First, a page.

One of these days this webserver will be torn open by some low-hanging vulnerability. Sure, but that wont be very exciting, so let’s think outside of the inevitable, and into the what-if.

What-if someone did break into this poor little webserver? Regardless of how they did it, what would they do? What would they find? Step 1: Break into my box, Step 2: …, Step 3: Profit. You’ll achieve profit without any ‘Step 2’ by killing my ego and any minuscule reputation I have among my friends. But assuming you’re not out for defamation: let’s think about the ‘Step 2’, and some possible defensive methods to protect a box once someone has broken in.

I call these techniques offensive-defense. They are techniques designed to provide defense once an attacker has gained access. In this case, you are not expecting them to gain access, but you are providing an additional layer of hardship incase the unexpected occurs. Note: this is not the same as turning your box into a honeypot. We are not interested in what the attacker is after, nor are we inviting attackers; we are concerned with scaring them away! And as always, this is a fun exercise! I’ve not tested any techniques against a real attacker, and I will not guarantee they enhance security, they are merely POCs.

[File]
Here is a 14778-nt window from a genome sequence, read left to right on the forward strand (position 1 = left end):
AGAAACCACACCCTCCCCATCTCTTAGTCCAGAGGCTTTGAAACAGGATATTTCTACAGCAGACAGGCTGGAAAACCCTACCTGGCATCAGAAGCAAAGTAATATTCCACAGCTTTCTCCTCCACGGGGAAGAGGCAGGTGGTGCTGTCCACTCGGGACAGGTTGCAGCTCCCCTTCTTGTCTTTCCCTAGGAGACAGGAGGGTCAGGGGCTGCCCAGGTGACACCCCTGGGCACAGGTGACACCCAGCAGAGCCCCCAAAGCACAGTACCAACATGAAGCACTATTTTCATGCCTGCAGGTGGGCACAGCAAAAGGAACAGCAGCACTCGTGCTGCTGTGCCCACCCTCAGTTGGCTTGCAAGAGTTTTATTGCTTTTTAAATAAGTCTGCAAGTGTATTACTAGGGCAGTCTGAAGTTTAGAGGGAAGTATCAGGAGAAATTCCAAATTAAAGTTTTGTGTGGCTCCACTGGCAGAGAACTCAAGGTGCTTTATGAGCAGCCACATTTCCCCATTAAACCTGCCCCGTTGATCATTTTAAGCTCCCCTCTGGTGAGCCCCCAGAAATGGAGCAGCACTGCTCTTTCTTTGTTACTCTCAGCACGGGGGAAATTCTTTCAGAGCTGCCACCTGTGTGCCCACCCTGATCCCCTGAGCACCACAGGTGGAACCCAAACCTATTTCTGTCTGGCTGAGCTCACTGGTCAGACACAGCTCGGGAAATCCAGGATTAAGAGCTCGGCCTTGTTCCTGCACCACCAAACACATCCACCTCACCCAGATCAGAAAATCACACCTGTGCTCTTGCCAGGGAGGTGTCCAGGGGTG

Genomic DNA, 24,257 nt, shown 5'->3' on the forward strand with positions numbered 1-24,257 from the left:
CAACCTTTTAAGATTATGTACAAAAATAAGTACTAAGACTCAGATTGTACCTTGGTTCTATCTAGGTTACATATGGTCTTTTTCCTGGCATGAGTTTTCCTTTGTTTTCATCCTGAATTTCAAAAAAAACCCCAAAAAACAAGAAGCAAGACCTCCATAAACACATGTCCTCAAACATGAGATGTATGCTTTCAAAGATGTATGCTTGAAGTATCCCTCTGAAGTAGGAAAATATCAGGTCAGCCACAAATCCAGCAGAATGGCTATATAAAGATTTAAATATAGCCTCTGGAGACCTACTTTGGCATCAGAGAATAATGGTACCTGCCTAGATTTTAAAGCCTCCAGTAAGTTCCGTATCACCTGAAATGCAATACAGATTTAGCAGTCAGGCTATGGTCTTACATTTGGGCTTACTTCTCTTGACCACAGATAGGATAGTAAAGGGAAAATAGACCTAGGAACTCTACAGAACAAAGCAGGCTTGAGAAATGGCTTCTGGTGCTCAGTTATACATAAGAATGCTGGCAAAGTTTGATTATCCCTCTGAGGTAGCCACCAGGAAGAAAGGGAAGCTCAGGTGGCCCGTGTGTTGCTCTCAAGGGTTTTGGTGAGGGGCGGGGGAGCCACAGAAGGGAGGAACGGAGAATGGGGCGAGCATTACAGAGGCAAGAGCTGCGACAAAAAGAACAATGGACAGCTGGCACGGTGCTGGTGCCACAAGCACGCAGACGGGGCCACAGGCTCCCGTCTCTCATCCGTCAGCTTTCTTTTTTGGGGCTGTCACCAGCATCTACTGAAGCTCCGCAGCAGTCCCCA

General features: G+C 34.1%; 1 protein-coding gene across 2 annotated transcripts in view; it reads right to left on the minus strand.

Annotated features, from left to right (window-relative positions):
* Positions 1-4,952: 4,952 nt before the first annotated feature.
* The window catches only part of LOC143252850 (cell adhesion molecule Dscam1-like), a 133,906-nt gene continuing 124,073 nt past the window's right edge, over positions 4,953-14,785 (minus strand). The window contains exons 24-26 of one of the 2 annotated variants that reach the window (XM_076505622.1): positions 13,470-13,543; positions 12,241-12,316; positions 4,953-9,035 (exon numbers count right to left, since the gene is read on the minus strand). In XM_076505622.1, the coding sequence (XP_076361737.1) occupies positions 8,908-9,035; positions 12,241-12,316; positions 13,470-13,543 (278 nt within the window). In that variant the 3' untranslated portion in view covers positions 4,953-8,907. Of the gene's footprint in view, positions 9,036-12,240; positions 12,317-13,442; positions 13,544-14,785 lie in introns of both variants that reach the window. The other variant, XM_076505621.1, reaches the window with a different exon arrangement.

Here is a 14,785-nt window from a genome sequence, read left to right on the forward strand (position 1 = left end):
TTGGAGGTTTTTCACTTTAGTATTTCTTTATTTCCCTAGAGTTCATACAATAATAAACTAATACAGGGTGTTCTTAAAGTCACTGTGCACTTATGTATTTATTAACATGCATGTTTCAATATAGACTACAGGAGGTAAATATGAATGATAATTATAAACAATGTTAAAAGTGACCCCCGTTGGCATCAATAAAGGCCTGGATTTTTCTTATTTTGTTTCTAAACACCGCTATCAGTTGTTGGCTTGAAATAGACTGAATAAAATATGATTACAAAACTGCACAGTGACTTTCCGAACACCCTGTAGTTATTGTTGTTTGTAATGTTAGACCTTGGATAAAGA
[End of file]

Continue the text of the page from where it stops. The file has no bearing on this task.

1. Replace common binaries with a lock-out script

This is my favorite defense-after-compromise technique. Choose carefully the binaries you normal system-automation scripts don’t use and move them aside. To be even more sly, replace them! If you know they shouldn’t be run without your conscience decision to do so, make them log the uninitiated user off your box!

Here’s an example script that will help you manage your “do not run me” binaries. Using the below code, issue a ‘remove’ to backup all identified binaries to a location of your choosing, then replace them with a hard link to the lock-out script. Issue a ‘restore’ to move all your backed-up binaries so you can effectively use your system again.

import sys,os,subprocess,shutil